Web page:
With central banks riding a hawkish wave in recent months, eyes turned toward the Bank of England and its latest monetary policy decision this morning, which however did not surprise as the central bank voted unanimously to keep interest rates at 0.1% and by a majority of 8-1 to maintain the amount of quantitative easing at £895bn, with outgoing chief economist Haldane again dissenting and voting to reduce the asset purchase target in his final vote before leaving the Bank of England.
The Monetary Policy Committee voted unanimously to keep interest rates at 0.1% and by a majority of 8-1 to maintain the amount of quantitative easing at £895bn. https://t.co/QzM5If1SCa #BankRate pic.twitter.com/Ot3Kj6t4kA— Bank of England (@bankofengland) June 24, 2021
So with inflation surging in the UK as everywhere else, how did the BOE deflect calls to tighten? Simple, like the Fed it said that while inflation may rise above 3%, it will be transitory, to wit: "CPI inflation is expected to pick up further above the target, owing primarily to developments in energy and other commodity prices, and is likely to exceed 3% for a temporary period" which means June output is expected to be around 2.5% below its pre-Covid level in the final quarter of 2019. For context, the previous inflation peak was projected to be 2.5%, so yet another significant reflationary rethink.
And once said "temporary period" ends, all shall be well, however nobody knows when that will be, just as nobody knows what the "clear evidence of significant progress" toward achieving the 2% inflation target is that the BOE needs before tightening policy.
And while the BOE won't issue a fresh round of forecasts until August, they did revise up their second-quarter projection by around 1.5 percentage points from their May projection of 4.3%.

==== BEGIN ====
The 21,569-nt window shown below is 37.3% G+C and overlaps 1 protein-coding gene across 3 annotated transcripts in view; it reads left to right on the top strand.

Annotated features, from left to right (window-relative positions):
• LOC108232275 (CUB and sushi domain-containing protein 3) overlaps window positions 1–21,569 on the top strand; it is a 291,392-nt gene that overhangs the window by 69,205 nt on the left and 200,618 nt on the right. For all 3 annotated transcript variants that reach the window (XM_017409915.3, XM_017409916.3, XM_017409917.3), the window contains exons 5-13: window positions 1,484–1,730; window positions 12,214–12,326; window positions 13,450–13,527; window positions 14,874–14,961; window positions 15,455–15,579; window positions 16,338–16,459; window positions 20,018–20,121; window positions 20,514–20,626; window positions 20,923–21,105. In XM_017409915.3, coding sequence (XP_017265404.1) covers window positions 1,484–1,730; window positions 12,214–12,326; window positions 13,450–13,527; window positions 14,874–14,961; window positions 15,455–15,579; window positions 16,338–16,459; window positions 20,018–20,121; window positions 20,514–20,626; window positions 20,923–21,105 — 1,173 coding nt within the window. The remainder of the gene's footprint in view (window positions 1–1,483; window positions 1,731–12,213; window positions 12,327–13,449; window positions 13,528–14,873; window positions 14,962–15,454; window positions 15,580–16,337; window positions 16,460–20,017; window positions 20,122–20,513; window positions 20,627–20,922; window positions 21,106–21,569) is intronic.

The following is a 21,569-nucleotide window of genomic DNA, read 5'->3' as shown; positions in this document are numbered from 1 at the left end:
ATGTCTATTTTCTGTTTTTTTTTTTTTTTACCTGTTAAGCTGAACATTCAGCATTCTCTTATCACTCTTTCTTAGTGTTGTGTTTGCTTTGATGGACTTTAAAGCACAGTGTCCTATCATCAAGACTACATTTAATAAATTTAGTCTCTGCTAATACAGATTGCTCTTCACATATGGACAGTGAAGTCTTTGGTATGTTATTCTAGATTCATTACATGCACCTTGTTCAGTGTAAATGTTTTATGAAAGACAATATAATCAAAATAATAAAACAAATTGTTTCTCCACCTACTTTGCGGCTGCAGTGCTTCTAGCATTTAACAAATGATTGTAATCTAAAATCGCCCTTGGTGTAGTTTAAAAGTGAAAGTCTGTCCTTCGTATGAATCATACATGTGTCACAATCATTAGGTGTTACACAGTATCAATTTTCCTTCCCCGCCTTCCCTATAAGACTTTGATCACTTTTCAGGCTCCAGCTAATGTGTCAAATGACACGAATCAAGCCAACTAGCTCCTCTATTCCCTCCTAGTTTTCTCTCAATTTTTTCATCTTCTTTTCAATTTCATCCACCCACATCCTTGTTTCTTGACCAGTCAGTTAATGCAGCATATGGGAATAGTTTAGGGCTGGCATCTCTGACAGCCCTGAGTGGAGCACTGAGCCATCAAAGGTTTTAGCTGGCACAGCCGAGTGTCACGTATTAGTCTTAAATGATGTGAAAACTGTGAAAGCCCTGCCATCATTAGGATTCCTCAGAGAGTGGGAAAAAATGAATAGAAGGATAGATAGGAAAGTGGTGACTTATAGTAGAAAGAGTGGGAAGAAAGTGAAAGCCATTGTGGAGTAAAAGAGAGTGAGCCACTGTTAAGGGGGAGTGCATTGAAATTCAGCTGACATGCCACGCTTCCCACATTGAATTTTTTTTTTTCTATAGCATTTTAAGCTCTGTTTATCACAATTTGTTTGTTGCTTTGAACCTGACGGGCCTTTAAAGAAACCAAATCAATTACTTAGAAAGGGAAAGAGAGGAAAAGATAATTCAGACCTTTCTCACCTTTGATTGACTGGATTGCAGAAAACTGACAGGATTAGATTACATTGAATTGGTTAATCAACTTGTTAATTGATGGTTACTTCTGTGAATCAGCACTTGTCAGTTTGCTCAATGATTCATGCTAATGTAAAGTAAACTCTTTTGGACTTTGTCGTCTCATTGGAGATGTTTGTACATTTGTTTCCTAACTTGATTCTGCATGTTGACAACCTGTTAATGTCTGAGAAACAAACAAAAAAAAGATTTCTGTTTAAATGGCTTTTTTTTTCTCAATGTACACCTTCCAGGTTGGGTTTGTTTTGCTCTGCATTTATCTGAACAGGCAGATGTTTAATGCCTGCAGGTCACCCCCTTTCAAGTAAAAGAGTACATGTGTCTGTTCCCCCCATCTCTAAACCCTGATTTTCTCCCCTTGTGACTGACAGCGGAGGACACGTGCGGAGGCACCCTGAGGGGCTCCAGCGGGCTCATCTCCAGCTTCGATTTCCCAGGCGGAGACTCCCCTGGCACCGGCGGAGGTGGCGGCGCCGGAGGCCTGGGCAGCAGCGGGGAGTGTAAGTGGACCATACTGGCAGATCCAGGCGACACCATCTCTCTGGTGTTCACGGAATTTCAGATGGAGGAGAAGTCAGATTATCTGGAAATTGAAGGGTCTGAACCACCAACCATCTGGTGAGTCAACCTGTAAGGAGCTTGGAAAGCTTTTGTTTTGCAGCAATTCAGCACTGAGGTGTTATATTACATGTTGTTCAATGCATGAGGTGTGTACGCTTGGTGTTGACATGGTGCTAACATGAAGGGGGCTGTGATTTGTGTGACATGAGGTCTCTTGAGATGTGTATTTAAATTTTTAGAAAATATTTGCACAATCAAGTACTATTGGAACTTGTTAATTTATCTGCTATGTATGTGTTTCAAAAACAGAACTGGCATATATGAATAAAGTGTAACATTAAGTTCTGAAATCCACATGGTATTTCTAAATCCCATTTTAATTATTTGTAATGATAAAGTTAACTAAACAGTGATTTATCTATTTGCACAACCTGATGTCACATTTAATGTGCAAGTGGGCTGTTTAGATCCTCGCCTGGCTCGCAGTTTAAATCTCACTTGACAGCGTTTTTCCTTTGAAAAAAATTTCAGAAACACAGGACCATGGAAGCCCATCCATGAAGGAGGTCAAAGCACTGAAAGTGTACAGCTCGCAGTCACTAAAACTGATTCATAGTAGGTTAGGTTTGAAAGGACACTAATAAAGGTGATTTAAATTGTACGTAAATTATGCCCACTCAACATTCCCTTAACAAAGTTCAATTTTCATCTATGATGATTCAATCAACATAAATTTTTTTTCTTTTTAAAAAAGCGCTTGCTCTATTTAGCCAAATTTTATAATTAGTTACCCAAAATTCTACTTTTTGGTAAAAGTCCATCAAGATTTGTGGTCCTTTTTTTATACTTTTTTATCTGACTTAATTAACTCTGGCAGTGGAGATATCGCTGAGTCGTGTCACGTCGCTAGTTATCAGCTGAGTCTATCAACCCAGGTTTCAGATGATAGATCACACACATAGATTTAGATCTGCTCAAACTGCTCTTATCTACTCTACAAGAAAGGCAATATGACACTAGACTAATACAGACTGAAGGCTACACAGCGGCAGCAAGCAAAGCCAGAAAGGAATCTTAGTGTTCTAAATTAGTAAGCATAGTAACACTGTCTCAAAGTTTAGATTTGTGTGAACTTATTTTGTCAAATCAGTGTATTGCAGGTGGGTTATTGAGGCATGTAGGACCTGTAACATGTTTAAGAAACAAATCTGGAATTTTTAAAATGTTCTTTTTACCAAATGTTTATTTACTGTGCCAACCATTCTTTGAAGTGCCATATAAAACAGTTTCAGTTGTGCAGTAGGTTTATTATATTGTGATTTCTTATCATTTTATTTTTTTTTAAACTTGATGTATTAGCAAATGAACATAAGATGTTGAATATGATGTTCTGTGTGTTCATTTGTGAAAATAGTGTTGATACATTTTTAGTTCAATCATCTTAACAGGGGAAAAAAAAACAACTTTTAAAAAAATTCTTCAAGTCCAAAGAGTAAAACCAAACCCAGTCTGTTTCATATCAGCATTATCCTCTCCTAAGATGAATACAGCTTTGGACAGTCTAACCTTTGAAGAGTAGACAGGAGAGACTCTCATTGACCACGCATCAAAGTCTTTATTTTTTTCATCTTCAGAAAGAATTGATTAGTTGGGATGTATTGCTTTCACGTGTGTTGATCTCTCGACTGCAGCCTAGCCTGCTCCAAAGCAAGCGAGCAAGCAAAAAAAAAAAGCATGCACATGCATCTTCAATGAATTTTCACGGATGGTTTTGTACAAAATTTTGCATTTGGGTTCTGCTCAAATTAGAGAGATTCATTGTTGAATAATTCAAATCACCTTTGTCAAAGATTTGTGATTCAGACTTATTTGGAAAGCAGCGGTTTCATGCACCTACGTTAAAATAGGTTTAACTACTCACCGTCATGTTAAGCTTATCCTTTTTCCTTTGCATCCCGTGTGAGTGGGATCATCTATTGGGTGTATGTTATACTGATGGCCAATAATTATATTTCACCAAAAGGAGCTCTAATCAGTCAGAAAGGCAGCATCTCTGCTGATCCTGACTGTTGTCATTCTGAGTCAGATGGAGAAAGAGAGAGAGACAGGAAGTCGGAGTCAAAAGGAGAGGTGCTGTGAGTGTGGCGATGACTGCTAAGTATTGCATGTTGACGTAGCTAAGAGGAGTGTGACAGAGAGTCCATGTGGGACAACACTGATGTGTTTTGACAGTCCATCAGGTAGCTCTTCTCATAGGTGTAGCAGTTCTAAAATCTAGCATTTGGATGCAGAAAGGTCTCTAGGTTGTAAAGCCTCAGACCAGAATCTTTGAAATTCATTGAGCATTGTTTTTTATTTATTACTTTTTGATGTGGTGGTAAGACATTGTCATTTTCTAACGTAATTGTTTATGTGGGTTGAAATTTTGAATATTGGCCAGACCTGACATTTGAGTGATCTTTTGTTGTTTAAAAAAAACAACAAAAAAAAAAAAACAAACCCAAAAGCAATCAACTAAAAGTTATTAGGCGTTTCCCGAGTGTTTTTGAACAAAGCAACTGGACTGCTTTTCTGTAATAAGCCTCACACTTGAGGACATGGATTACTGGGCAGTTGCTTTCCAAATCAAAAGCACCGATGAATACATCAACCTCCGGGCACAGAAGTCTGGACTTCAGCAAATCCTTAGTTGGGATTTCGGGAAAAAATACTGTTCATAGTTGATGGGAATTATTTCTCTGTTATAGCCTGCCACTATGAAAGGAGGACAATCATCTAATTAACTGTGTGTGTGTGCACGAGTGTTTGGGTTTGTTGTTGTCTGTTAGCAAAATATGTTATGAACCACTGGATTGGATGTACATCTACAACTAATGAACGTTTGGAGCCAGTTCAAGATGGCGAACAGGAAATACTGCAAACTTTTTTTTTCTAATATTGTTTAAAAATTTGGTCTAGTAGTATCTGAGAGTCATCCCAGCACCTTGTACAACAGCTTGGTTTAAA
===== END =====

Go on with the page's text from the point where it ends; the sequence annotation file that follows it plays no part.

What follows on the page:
Some more details from the full statement:
- Committee’s expectation is that the direct impact of rises in commodity prices on CPI inflation will be transitory.
- Output in a number of sectors is now around pre-Covid levels, although it remains materially below in others
- Developments in global GDP growth have been somewhat stronger than anticipated, particularly in advanced economies
- The Committee does not intend to tighten monetary policy at least until there is clear evidence that significant progress is being made in eliminating spare capacity and achieving the 2% inflation target sustainably.
- Spare capacity in the economy was expected to be eliminated as activity picked up, and there was expected to be a temporary period of excess demand, before demand and supply returned broadly to balance.
- Policy should both lean strongly against downside risks to the outlook and ensure that the recovery was not undermined by a premature tightening in monetary conditions.
- Most members judged that the conditions set out in the MPC’s existing policy guidance, which were in any case necessary but not sufficient conditions for any future tightening in monetary policy, were not met.
- Bank staff had revised up their expectations for 2021 Q2 GDP growth to 5.5%, from 4.25% at the time of the May Report. That would be consistent with output in Q2 being less than 4% below its 2019 Q4 level, and projected output in June around 2.5% lower.
- It was possible that a stronger path for demand would close the output gap somewhat sooner than had previously been expected.
The market response was muted as the decision appeared to come on the dovish side: the pound reversed modest gains as short-term positioning over a hawkish surprise is unwound. Gilts rise, with 10-year yield down by 3 basis points to 0.75%.
According to Bloomberg, in the longer term, and until a shift comes, the pound may stay under pressure especially as it trades below its 21-weekly moving average, a momentum-defining indicator since the pandemic started.
At the same time, EUR/GBP rallied as stops were triggered given the transitory-inflation narrative remains and cable dips toward the $1.39 handle. According to Bloomberg, a 15bps rate hike by the BOE is now pushed back to Aug 2022 from June 2022 just before the decision. It remains to be seen whether this is more interest to trade the pound afresh or is it all down to short-term position rebalancing.
Bottom line: today's somewhat dovish statements puts a lot of attention on to the August meeting when we’ll get a full set of new forecasts and learn more about the BOE's thinking; we should also have a clearer sense of how the virus situation is developing once more people are vaccinated.